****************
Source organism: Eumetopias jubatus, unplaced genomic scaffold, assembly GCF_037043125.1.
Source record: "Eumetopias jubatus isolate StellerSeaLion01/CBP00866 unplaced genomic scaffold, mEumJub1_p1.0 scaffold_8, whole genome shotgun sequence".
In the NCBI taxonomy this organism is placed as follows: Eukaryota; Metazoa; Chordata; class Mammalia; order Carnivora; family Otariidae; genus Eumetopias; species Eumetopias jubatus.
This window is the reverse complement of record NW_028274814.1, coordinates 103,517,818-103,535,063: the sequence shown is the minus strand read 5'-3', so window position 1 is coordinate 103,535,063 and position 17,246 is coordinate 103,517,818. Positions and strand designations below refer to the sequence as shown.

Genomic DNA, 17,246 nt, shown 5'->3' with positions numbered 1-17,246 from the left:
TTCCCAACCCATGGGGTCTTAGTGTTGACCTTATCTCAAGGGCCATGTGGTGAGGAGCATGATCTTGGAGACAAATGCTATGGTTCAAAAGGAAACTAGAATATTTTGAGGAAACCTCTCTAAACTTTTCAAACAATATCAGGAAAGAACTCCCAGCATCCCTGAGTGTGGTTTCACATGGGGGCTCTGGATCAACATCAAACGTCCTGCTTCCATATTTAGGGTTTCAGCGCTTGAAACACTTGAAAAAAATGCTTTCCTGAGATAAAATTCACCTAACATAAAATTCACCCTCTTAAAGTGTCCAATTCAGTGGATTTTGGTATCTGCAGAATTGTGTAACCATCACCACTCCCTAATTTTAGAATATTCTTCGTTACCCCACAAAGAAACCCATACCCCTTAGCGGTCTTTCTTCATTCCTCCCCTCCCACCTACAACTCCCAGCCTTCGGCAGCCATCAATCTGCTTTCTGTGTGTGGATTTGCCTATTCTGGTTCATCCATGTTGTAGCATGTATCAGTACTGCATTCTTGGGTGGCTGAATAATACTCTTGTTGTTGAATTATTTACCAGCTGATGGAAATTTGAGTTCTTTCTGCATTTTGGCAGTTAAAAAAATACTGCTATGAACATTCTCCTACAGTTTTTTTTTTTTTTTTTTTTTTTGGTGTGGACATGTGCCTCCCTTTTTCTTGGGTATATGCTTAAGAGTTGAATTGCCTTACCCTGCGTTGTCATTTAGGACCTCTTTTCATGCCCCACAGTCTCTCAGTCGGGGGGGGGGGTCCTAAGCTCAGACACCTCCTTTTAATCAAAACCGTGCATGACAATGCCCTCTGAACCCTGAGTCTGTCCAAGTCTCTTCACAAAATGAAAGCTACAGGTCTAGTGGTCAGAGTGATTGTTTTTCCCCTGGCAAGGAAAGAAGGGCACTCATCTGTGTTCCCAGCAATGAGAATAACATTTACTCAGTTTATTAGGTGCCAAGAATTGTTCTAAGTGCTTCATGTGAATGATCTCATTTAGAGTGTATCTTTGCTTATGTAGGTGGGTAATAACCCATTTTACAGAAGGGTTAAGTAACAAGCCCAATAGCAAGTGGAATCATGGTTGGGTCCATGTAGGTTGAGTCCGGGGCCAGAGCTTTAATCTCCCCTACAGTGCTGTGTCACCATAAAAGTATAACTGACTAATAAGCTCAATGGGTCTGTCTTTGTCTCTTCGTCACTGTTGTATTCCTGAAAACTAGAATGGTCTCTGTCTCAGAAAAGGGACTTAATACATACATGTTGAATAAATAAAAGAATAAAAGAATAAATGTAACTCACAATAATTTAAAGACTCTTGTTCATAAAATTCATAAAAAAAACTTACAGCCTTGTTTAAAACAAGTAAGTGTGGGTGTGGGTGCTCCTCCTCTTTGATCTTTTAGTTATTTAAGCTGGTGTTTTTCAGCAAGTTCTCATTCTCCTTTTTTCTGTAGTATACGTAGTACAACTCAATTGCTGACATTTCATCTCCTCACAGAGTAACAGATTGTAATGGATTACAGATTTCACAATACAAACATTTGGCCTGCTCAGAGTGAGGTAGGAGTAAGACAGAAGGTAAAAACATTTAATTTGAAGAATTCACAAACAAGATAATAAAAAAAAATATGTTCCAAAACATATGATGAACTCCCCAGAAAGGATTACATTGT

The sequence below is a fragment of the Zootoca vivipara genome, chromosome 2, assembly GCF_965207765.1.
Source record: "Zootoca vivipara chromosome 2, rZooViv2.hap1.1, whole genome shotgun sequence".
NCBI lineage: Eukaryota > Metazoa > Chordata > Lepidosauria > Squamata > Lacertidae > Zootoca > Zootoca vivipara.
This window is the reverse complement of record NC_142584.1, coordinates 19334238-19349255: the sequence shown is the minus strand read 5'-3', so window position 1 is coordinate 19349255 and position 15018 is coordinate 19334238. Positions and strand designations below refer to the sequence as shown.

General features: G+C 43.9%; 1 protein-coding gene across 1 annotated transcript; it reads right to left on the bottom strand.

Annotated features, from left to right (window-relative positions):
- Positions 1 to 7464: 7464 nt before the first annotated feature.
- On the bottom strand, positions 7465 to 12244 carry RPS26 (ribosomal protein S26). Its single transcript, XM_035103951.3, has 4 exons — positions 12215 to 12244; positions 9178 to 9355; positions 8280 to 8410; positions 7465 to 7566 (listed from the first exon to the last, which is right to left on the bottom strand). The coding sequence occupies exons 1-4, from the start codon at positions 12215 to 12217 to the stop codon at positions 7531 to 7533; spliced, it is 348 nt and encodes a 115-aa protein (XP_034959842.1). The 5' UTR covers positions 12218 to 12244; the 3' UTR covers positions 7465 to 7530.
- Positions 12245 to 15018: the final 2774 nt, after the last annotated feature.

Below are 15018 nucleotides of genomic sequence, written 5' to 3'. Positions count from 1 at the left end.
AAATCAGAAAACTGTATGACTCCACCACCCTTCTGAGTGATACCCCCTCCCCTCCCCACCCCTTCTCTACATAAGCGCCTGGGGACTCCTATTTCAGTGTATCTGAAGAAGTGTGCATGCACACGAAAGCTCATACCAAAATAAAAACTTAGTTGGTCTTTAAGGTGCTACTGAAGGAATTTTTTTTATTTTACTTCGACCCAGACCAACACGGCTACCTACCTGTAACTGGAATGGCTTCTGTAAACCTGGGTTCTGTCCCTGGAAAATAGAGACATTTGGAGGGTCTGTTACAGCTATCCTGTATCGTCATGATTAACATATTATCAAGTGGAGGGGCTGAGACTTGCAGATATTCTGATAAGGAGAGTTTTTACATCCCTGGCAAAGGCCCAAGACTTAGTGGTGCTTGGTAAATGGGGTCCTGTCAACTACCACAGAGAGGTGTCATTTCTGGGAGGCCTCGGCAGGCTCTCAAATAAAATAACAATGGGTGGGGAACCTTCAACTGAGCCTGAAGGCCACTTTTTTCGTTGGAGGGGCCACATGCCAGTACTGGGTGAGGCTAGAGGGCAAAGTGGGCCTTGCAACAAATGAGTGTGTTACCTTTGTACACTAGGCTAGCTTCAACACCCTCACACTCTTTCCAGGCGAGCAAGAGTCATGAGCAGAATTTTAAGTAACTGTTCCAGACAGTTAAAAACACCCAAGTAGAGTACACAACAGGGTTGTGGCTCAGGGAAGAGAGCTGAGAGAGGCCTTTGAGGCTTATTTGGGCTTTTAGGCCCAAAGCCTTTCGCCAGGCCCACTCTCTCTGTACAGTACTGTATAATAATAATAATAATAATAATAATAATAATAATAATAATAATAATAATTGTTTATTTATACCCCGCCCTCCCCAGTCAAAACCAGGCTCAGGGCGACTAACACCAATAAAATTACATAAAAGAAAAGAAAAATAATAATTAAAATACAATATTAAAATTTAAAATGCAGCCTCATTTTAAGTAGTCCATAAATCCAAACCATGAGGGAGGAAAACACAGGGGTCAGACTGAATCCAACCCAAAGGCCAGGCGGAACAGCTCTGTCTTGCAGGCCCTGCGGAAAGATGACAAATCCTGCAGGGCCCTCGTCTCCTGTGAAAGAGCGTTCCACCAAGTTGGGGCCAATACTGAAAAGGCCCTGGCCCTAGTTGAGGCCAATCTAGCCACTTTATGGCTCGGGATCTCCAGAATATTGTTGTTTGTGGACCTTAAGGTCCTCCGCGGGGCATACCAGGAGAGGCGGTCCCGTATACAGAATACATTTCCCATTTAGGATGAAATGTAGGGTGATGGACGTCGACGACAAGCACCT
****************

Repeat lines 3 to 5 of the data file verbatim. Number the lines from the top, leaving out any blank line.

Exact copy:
In the NCBI taxonomy this organism is placed as follows: Eukaryota; Metazoa; Chordata; class Mammalia; order Carnivora; family Otariidae; genus Eumetopias; species Eumetopias jubatus.
This window is the reverse complement of record NW_028274814.1, coordinates 103,517,818-103,535,063: the sequence shown is the minus strand read 5'-3', so window position 1 is coordinate 103,535,063 and position 17,246 is coordinate 103,517,818. Positions and strand designations below refer to the sequence as shown.

Genomic DNA, 17,246 nt, shown 5'->3' with positions numbered 1-17,246 from the left: